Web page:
I got this kit that came with a 74LVC8T245 (http://www.wvshare.com/product/74LVC8T245-Board.htm) that I have been able to get 5v output working just fine but as for a 5v input sensor I'm not 100% sure about. Several of the sensors I have come from a kit from SunFounder which are all 5v. Several have digital inputs but most are analog. Considering the success I've had with the outputs, I'm hopeful the I'll have the same luck with the inputs. I've read that the Pi can't do analog without a chip (like the MCP3008) but as I live in Tanzania, East Africa finding one might cost me upwards of $50 in shipping alone. I have the following kit

Link: http://amzn.com/B00DWFEQAA

So, my question is this: out of all of the things in this kit, can I convert analog signals into digital ones that the Pi can understand?

1 Answer 1


First off, while this chip looks to be good (and I really like those yellow headers), it can't help you with inputs and outputs at the same time. I don't think you had that question, but I wanted to answer it in case you did.

For level-converting digital inputs without extra hardware, you can rig up a voltage divider for the inputs to reduce the 5 V to 3.3 V. 18 K and 10 K should be a good ratio, with the 10 K resistor between the 5 V signal and the 3.3 V input and the 18 K resistor between the input and ground. I haven't tested these values with a raspberry pi, but it works on paper. Feel free to google around to see what others use, and definitely test your circuit with a multimeter before connecting it to the raspberry pi. That combo I gave you will produce up to 3.2 V, but if you want to play it safe, reduce the 18 K resistor to 15 K, 12 K or even 10 K. The raspberry pi detects logic high for anything above 2.0 V.

If you need bi-directional communication like I2C, it will be hard to level-shift without more hardware.

Now, for analog signals (I think this is your real question), there is a guide that describes a rather clever method for measuring analog signals between 0 V and 3.3 V using only the raspberry pi and a comparator like the LM311, which are pretty common. The idea is to generate an analog voltage with the raspberry pi using PWM and comparing that voltage to the input until a nearly accurate value is found.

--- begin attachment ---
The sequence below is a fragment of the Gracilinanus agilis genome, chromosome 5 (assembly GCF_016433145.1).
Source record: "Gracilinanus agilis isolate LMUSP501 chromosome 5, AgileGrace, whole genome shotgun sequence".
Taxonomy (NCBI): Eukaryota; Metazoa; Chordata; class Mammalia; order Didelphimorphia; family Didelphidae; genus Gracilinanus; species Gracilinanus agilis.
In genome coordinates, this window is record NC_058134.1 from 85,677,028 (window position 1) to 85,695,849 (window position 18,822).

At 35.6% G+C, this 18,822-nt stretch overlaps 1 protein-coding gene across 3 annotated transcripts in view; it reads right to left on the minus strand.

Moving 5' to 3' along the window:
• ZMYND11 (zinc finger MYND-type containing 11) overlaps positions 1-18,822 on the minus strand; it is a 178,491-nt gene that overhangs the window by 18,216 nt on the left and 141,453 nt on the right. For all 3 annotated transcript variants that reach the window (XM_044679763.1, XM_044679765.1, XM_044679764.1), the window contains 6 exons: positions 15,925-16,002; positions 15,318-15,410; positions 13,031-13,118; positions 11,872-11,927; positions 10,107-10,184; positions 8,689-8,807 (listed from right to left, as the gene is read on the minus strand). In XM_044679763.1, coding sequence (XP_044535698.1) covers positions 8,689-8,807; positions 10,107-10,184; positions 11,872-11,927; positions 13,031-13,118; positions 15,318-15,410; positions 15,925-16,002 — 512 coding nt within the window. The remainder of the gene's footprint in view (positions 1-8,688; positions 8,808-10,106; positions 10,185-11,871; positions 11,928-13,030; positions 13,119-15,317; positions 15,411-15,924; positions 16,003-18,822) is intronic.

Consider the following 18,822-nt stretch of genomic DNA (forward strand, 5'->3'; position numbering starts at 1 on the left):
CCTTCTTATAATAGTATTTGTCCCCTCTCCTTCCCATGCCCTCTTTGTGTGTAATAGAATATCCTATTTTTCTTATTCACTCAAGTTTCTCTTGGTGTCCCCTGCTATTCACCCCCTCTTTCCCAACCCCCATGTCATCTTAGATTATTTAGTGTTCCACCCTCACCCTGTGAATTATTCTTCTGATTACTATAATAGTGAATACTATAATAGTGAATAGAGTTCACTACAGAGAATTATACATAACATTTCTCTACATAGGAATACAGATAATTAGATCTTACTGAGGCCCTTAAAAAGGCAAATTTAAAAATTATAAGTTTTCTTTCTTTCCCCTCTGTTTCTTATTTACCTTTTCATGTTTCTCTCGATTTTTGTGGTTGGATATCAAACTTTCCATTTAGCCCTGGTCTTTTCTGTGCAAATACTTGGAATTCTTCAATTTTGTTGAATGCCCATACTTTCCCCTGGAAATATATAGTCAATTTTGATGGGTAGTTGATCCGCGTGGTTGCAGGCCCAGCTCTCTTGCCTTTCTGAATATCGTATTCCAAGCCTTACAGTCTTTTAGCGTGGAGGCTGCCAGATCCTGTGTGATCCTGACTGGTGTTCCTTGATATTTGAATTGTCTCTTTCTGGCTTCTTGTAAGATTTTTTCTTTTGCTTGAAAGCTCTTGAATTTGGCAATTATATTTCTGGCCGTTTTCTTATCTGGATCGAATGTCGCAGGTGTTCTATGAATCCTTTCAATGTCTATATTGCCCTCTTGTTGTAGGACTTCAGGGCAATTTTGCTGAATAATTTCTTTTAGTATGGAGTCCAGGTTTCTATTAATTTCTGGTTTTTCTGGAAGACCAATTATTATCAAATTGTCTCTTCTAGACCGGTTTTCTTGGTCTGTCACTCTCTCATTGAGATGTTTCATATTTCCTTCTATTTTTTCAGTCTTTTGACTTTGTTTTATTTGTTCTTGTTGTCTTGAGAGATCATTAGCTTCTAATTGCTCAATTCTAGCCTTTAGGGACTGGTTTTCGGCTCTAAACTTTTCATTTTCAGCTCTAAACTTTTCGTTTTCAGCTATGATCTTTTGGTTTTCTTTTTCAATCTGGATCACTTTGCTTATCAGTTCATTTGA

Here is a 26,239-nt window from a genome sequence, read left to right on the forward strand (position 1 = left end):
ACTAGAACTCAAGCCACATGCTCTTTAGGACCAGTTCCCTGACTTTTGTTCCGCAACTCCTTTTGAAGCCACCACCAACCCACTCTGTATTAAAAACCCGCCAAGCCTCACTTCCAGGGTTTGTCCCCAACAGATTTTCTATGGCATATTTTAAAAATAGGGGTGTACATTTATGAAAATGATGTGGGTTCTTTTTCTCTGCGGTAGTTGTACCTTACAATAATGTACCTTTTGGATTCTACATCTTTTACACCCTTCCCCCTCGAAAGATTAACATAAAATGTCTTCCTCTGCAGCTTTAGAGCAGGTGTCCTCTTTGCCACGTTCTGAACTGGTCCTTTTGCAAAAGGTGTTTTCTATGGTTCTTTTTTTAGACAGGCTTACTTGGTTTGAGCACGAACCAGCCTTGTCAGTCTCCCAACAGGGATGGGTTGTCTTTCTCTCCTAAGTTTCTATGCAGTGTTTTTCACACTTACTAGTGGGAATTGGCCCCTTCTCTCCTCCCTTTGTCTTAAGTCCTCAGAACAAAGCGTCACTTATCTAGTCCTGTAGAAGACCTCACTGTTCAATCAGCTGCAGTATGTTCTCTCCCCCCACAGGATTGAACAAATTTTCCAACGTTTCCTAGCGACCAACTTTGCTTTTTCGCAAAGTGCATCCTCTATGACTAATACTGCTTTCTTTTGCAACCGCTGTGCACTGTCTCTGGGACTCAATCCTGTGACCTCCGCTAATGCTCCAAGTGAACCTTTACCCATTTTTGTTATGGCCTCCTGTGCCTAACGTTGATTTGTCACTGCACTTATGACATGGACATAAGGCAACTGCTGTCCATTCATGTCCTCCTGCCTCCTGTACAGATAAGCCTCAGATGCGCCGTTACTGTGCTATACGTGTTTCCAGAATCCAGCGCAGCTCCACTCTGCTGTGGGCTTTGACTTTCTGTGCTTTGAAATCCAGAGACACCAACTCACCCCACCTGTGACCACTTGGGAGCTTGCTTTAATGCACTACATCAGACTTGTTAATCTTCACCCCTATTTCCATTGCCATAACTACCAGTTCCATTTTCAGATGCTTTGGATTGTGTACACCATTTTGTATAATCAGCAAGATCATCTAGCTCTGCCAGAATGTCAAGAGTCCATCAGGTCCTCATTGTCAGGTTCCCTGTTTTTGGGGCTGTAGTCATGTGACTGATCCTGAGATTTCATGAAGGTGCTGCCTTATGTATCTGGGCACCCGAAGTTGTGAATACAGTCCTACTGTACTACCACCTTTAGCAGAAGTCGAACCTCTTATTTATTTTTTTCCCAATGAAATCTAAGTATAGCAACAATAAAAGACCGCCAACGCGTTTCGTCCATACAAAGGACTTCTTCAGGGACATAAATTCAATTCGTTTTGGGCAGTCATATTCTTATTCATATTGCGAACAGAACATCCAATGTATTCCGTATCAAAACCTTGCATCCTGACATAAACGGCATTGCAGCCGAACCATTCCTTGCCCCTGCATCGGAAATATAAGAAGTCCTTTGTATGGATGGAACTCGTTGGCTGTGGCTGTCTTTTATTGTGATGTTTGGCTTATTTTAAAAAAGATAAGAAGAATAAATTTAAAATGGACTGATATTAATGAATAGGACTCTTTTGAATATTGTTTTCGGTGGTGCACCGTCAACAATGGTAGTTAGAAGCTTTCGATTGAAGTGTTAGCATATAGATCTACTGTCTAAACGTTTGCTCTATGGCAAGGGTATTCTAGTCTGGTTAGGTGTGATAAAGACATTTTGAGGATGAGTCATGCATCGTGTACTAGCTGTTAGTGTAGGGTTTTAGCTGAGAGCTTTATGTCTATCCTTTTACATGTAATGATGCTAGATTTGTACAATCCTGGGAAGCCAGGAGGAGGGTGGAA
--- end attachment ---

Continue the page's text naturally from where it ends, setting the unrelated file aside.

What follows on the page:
Here is the link: http://hertaville.com/2014/07/11/adchack/

Remember that you might have to use a resistor network like the one I described to adjust the levels of the analog signals to safe values. The guide looks very thorough and there are schematics and code provided, but I don't know whether it is designed for multiple inputs. Good luck!

Update: I missed the link to your kit. To answer your question more directly, no. It doesn't look like anything in that kit is equipped to read in analog signals. Those boards all appear to have a lot of digital I/O but nothing analog.

  • I'm looking into getting a PCF8591 AD DA board ([link]wvshare.com/product/PCF8591-AD-DA-Board.htm[/link]) as the DVK511 has an I2C (that I also use for my RTC); thoughts?
    – linuxgnuru
    Jul 19, 2014 at 18:22
  • Check to make sure that the I2C interface can operate at 3.3 V. If it's 5 V only, interfacing would be a headache. I don't know if any of the boards you have have I2C level shifting.
    – krs013
    Jul 19, 2014 at 18:25
  • According to the schematic (and the photo: wvshare.com/img/devkit/accBoard/DVK511/DVK511-intro.jpg ) the I2C on the DVK511 is 3.3v
    – linuxgnuru
    Jul 19, 2014 at 18:28
  • Right, so the DVK511 can interface with the rpi via I2C, but the real question is whether the PCF8591 uses 3.3 V or 5 V. It's common for I2C devices to have a separate VCCIO level for I2C, so I imagine it can work, but I would recommend double-checking.
    – krs013
    Jul 19, 2014 at 18:31
  • Found the answer here (wiringpi.com/extensions/i2c-pcf8591) and it is 3.3v (yay!)
    – linuxgnuru
    Jul 19, 2014 at 18:45

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